Almost exactly one year ago I stood in the kitchen waiting for the coffee water to come to the boil. Watching water coming to the boil is somewhat boring and my idle eyes dropped onto a towel someone had brought in, which said “Happiness is not a goal, it’s a way of life.” Still waiting for the hot water I digested this piece of information, and it dawned on me that, although I myself of course have no misconceptions about agility whatsoever, so many people have got agile wrong. They think agility is a goal, but it’s really a way of life. Hmm, I thought, I must write this down! As if waiting for this moment the boiler clicked off, and my insight was pushed aside by the imperative of making coffee.
What you are reading now is the first part of a series of blog posts on change, long in the making. I am writing this from the perspective of agile software development. Change is the core of agility, and you can’t be agile if you are not prepared to change and benefit from change. Being agile is to live with change, for change, and to be able to continuously create change. Not only change in the product, but in the processes and work agreements, and in the organization itself. Change needs to be embedded in the organizational culture — yes, even organizational change, even though it may sound like an oxymoron.
Naturally then, understanding change is very important if you want to work effectively as a servant leader, perhaps a ScrumMaster. Leadership is much about paying attention, observing and listening, making sense of situations and helping others understand what is going on, then letting people try out their own solutions. Through positive experiences the new methods will eventually stick and become culture.
I haven’t planned out the rest of the blog posts in detail yet, but the idea is to gradually progress from understanding change in theory and in practice towards understanding how to introduce change, apply change and perhaps guide it when it happens. We will also look at a number of larger agile frameworks from the perspective of change. There is enough material here for at least three semilong posts, so bear with me.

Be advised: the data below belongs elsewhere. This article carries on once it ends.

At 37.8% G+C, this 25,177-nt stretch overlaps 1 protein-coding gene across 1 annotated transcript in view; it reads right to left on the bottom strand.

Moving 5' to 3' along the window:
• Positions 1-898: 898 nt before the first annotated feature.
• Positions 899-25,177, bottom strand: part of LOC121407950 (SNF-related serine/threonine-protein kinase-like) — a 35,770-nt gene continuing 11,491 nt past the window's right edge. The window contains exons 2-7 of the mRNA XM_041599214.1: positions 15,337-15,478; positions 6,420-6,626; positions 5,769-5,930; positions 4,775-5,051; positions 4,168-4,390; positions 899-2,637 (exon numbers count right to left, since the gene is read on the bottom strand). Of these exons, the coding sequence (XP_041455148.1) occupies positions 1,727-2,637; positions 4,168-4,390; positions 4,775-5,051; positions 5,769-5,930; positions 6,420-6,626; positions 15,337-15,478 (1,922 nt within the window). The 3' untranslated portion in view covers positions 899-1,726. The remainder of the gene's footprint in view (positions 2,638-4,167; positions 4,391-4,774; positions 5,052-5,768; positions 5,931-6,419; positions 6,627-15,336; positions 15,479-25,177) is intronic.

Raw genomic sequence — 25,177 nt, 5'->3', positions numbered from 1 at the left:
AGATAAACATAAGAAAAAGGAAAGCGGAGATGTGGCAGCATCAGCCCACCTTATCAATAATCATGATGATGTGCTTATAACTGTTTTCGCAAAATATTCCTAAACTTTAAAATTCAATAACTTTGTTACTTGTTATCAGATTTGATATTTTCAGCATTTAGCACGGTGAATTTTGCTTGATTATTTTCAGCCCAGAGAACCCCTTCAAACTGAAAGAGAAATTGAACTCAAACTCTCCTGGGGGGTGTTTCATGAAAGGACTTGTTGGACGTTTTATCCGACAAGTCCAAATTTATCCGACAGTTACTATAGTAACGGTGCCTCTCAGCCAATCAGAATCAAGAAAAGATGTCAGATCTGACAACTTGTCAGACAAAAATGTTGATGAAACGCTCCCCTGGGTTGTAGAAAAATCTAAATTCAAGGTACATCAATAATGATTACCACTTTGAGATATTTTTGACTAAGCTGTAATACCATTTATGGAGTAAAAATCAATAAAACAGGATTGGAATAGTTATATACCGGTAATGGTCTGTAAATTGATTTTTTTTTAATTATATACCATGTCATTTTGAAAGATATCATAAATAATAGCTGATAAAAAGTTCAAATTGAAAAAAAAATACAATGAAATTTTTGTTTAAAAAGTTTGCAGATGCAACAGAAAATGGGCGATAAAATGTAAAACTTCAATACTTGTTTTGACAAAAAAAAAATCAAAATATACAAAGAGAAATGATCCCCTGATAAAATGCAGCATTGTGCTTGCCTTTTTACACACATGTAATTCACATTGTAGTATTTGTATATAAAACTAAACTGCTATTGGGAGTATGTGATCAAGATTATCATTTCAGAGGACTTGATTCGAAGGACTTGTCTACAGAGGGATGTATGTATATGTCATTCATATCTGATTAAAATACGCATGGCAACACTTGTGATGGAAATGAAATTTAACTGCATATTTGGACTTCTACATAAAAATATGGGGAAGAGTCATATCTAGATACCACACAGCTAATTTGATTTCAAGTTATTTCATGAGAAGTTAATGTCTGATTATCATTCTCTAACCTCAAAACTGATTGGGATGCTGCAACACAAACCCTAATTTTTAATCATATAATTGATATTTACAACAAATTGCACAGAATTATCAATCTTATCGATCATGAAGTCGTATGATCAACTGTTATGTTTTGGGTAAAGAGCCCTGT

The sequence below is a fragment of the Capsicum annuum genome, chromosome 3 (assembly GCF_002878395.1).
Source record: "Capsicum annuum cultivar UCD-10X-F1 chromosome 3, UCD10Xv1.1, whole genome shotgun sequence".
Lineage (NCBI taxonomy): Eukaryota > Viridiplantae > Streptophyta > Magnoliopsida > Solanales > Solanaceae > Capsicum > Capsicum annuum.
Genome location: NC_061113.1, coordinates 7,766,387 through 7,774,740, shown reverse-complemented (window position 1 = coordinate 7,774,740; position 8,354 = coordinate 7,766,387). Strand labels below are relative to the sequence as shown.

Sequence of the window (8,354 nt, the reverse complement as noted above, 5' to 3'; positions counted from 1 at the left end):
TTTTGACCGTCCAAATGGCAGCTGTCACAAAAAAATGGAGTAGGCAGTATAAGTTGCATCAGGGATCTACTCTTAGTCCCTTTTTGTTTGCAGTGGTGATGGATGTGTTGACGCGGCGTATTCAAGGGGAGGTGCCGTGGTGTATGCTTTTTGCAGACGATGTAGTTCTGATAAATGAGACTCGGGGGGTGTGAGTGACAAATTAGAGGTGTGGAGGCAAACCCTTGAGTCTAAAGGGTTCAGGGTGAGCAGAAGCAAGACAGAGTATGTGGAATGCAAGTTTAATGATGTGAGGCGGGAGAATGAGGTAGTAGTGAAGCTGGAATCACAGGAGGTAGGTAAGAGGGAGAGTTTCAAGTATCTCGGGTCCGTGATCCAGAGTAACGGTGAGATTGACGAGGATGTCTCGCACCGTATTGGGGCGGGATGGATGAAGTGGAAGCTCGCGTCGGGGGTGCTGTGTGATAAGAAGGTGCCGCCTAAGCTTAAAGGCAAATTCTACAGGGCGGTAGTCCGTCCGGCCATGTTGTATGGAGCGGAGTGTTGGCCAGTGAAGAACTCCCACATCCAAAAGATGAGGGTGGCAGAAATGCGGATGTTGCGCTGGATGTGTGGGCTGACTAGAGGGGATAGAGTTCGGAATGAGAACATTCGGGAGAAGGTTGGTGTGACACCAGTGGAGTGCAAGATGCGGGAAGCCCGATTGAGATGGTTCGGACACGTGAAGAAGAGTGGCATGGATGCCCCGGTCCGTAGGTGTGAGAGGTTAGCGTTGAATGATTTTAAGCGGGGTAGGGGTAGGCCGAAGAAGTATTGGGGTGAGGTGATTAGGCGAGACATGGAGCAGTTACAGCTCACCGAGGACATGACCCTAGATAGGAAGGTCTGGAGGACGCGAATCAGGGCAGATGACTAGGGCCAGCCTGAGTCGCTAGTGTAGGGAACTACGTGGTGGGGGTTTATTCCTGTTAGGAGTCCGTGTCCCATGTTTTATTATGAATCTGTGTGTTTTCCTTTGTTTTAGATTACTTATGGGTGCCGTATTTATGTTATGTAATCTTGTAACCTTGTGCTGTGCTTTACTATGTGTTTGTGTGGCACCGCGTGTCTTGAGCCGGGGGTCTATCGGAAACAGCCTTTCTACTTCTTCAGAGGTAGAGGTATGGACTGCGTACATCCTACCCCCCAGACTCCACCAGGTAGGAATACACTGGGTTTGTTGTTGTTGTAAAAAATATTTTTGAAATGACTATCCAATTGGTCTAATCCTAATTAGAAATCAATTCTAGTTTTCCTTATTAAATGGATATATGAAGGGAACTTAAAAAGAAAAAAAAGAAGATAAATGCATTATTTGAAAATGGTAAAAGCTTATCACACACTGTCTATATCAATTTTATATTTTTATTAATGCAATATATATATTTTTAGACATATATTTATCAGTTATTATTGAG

By the way, the models and ideas that I describe here are not my own. I have picked up a number of concepts from various sources over the years and retained those that I feel are useful. They help me make sense of what change is, how it propagates and how you even might be able to gently guide it sometimes.
Buy-in: Internal vs. external change
When the millenium was still pretty new, I worked as a process engineer in a medium-sized software consulting and subcontracting company. Starting from a very slim ISO 9000 -certified process, we worked in a group of three to develop our subcontracting processes towards CMMI level 3 (and also achieved the target in 16 process areas, but that is a different story). We worked on a small number of elements at a time and tried to finish each process element and deploy the results as quickly as possible.
Predictably, our project managers were not too thrilled by the changes. On the other side of the corridor sat a couple of trusted go-to guys that I knew would help me out in a pinch, but piloting the new changes with them was always a hard sell. It took months to talk them around to the new ways of doing things. But sometimes they would surprise me by developing their own tools and templates. Why was that?
One way to describe this is through buy-in. If a person doesn’t understand the new methods or think that they are better than the old ones, nothing will change. However if the person can participate in exploring and generating ideas, it is easier for him or her to buy into the idea, and the threshold to picking it up is much lower. And sometimes you find that somebody gets all excited over a new method, and wants to deploy it directly.